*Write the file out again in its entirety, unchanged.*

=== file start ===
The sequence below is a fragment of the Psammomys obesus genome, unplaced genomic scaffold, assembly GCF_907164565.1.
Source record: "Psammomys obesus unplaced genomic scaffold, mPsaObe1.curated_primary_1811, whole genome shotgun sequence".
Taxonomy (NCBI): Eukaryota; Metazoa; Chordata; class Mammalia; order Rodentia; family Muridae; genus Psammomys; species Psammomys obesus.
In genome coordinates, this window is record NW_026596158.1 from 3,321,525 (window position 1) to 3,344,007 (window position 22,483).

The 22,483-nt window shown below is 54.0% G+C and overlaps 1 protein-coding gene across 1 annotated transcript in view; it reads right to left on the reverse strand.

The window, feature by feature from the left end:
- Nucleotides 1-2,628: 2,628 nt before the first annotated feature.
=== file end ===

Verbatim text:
The sequence below is a fragment of the Psammomys obesus genome, unplaced genomic scaffold, assembly GCF_907164565.1.
Source record: "Psammomys obesus unplaced genomic scaffold, mPsaObe1.curated_primary_1811, whole genome shotgun sequence".
Taxonomy (NCBI): Eukaryota; Metazoa; Chordata; class Mammalia; order Rodentia; family Muridae; genus Psammomys; species Psammomys obesus.
In genome coordinates, this window is record NW_026596158.1 from 3,321,525 (window position 1) to 3,344,007 (window position 22,483).

The 22,483-nt window shown below is 54.0% G+C and overlaps 1 protein-coding gene across 1 annotated transcript in view; it reads right to left on the reverse strand.

The window, feature by feature from the left end:
- Nucleotides 1-2,628: 2,628 nt before the first annotated feature.